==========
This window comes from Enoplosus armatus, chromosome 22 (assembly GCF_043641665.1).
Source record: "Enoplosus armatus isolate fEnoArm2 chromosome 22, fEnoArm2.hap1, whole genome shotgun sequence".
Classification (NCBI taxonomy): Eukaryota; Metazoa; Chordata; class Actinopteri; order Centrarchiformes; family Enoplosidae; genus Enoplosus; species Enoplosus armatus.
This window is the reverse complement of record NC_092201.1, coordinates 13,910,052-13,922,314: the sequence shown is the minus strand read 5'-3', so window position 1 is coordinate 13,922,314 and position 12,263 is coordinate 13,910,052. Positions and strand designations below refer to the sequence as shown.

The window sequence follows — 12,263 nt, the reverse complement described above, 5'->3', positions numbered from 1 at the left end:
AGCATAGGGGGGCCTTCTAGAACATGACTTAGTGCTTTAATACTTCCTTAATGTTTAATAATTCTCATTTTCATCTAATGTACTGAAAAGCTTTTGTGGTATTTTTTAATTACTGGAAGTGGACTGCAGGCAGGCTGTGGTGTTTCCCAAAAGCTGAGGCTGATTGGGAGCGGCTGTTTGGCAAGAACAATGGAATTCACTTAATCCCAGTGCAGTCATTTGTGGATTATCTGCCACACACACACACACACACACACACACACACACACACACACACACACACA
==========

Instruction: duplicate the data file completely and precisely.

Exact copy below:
This window comes from Enoplosus armatus, chromosome 22 (assembly GCF_043641665.1).
Source record: "Enoplosus armatus isolate fEnoArm2 chromosome 22, fEnoArm2.hap1, whole genome shotgun sequence".
Classification (NCBI taxonomy): Eukaryota; Metazoa; Chordata; class Actinopteri; order Centrarchiformes; family Enoplosidae; genus Enoplosus; species Enoplosus armatus.
This window is the reverse complement of record NC_092201.1, coordinates 13,910,052-13,922,314: the sequence shown is the minus strand read 5'-3', so window position 1 is coordinate 13,922,314 and position 12,263 is coordinate 13,910,052. Positions and strand designations below refer to the sequence as shown.

The window sequence follows — 12,263 nt, the reverse complement described above, 5'->3', positions numbered from 1 at the left end:
AGCATAGGGGGGCCTTCTAGAACATGACTTAGTGCTTTAATACTTCCTTAATGTTTAATAATTCTCATTTTCATCTAATGTACTGAAAAGCTTTTGTGGTATTTTTTAATTACTGGAAGTGGACTGCAGGCAGGCTGTGGTGTTTCCCAAAAGCTGAGGCTGATTGGGAGCGGCTGTTTGGCAAGAACAATGGAATTCACTTAATCCCAGTGCAGTCATTTGTGGATTATCTGCCACACACACACACACACACACACACACACACACACACACACACACACACA